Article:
Passengers arrive at the Barcelona airport, Spain, Tuesday, June 30, 2020. The European Union on Tuesday is announcing a list of nations whose citizens will be allowed to enter 31 European countries. As Europe’s economies reel from the impact of the coronavirus, southern EU countries like Greece, Italy and Spain are desperate to entice back sun-loving visitors and breathe life into their damaged tourism industries. (AP Photo/Emilio Morenatti)
The outbreak of the coronavirus has dealt a shock to the global economy with unprecedented speed. Following are developments Tuesday related to the national and global response, the work place and the spread of the virus.
MOVIE TIME: Cinemark Holdings will reopen some of its U.S. movie theaters on July 24, with additional theaters reopening in subsequent weeks.
All theaters will reopen with elevated cleaning and safety standards.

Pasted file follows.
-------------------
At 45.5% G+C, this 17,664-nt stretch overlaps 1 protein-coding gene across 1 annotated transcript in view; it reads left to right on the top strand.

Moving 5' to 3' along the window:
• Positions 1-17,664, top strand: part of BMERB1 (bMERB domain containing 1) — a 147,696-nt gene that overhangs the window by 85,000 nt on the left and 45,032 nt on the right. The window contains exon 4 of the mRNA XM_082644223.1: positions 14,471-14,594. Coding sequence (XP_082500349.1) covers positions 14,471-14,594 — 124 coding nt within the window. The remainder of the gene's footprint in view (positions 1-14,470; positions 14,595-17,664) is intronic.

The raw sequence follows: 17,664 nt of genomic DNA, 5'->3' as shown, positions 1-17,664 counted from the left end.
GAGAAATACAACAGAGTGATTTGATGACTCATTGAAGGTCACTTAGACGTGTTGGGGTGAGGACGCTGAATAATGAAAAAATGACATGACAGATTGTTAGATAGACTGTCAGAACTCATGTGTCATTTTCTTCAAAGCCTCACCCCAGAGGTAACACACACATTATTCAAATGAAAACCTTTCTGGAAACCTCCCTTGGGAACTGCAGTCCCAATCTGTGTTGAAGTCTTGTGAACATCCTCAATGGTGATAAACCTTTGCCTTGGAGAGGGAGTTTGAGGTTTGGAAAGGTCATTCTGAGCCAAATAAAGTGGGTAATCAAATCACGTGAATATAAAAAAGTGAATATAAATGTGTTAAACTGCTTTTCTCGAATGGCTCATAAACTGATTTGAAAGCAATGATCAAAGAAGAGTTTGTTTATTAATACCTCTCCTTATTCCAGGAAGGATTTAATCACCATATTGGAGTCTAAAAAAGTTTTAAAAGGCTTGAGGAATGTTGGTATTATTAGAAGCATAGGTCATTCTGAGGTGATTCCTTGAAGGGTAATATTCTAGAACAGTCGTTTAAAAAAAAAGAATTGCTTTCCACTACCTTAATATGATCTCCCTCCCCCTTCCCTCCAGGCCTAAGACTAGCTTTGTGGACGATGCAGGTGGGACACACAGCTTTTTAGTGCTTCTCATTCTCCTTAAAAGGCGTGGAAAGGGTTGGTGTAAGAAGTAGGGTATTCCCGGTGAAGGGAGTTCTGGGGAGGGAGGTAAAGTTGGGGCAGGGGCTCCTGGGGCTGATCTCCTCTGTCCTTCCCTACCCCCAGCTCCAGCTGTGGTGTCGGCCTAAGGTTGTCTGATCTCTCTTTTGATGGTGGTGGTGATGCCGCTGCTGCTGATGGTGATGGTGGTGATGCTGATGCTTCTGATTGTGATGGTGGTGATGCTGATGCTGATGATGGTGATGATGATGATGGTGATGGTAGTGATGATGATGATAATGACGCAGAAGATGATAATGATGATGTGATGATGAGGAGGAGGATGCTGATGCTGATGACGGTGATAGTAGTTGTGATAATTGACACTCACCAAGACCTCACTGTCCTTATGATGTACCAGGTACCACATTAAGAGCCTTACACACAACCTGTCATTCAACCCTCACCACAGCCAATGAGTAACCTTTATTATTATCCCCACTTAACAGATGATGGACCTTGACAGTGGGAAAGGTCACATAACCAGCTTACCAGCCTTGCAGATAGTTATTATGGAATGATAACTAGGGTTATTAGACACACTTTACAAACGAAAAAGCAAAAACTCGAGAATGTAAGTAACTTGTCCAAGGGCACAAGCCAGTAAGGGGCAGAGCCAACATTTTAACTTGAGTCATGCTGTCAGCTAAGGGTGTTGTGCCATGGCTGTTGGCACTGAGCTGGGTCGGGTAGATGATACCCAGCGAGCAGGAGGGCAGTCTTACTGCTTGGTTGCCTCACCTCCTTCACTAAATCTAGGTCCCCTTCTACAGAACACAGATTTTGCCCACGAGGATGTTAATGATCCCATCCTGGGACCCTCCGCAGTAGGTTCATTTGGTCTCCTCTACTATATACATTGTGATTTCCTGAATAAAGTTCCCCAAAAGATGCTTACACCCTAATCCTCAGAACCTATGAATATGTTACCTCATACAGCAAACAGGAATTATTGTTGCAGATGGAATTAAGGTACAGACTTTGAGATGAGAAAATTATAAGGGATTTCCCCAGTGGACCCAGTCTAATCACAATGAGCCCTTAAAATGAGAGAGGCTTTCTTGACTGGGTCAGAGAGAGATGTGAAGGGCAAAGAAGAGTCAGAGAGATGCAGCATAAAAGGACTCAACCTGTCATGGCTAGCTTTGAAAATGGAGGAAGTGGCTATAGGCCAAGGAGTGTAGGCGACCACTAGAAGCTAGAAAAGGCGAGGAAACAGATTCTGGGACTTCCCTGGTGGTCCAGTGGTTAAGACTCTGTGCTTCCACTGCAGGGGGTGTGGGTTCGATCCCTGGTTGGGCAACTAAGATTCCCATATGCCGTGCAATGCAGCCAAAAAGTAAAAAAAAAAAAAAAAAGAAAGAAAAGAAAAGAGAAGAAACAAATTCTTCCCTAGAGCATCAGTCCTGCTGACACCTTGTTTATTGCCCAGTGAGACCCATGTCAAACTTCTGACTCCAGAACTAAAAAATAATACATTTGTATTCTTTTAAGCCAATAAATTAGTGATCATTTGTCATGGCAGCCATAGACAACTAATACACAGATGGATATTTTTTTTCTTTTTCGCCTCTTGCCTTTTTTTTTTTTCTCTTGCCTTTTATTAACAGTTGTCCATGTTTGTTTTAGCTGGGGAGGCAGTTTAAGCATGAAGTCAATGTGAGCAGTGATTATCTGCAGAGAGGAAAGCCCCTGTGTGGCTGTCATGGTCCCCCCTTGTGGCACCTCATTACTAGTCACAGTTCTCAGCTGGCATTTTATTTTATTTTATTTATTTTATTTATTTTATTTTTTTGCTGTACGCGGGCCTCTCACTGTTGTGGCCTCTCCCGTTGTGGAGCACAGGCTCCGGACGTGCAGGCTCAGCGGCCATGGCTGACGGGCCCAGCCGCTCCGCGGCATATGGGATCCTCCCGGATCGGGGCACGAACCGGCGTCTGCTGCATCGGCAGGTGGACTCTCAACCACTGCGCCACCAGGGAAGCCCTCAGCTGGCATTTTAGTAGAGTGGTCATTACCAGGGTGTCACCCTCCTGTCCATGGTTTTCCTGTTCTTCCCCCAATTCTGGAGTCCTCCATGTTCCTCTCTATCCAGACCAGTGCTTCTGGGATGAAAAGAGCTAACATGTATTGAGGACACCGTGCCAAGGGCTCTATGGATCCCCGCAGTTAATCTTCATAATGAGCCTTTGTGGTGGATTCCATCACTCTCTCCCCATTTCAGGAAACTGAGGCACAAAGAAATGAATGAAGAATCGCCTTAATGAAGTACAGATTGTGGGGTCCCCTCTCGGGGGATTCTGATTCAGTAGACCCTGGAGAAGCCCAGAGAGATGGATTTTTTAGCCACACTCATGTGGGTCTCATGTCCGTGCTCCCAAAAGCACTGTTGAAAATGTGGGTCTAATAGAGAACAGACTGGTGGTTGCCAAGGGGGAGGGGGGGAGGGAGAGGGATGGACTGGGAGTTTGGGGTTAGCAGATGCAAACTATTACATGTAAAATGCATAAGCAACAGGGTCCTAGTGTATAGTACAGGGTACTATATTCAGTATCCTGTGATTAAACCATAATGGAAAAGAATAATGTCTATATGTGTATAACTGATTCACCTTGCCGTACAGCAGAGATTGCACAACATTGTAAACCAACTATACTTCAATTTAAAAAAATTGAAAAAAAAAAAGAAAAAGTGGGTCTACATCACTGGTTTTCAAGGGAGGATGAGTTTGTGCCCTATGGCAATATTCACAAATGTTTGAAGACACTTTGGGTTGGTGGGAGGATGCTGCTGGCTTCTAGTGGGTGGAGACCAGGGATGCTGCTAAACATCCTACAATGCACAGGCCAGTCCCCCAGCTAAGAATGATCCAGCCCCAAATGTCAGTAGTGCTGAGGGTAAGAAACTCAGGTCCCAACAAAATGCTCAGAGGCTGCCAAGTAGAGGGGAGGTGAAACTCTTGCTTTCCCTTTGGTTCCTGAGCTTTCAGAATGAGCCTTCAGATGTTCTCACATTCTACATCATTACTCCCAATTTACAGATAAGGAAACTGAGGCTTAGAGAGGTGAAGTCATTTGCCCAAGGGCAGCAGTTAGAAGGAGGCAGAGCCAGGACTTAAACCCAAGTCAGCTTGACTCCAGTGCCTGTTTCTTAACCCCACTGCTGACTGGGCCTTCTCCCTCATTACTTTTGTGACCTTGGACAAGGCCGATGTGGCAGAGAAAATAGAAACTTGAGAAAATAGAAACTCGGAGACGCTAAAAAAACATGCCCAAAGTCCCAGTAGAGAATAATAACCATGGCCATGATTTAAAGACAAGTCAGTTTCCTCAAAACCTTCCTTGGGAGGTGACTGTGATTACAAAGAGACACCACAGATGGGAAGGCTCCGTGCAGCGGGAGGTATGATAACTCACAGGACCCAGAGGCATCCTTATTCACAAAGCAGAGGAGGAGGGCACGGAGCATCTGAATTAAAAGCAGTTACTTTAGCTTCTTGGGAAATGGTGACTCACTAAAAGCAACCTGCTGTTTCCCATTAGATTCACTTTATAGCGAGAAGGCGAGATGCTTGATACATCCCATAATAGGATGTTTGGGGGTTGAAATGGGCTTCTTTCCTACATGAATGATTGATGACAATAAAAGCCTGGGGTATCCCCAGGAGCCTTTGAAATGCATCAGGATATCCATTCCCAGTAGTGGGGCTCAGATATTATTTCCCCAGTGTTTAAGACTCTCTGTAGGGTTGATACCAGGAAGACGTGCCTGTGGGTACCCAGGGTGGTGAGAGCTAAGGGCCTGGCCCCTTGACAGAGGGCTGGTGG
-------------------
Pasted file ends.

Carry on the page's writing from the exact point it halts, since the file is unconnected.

Cinemark runs 555 theaters in 41 states and 15 countries throughout South and Central America. Rival AMC is also planning to reopen some of its movie theaters next month.
DEAL DELAY: Online services Yahoo Japan and Line Corp. said Tuesday that fallout from the pandemic is causing delays that will push back their merger to later than the scheduled October date.
Z Holdings Corp., which operates Yahoo Japan, and Naver Corp. of South Korea, which owns a majority stake in Line, announced last year the merger as equal partners that will form a joint venture through a tender offer.
— Papa John's second-quarter comparable sales at domestic-company owned restaurants are up 22.6%. At North America franchised restaurants, the figure is up 29.6%.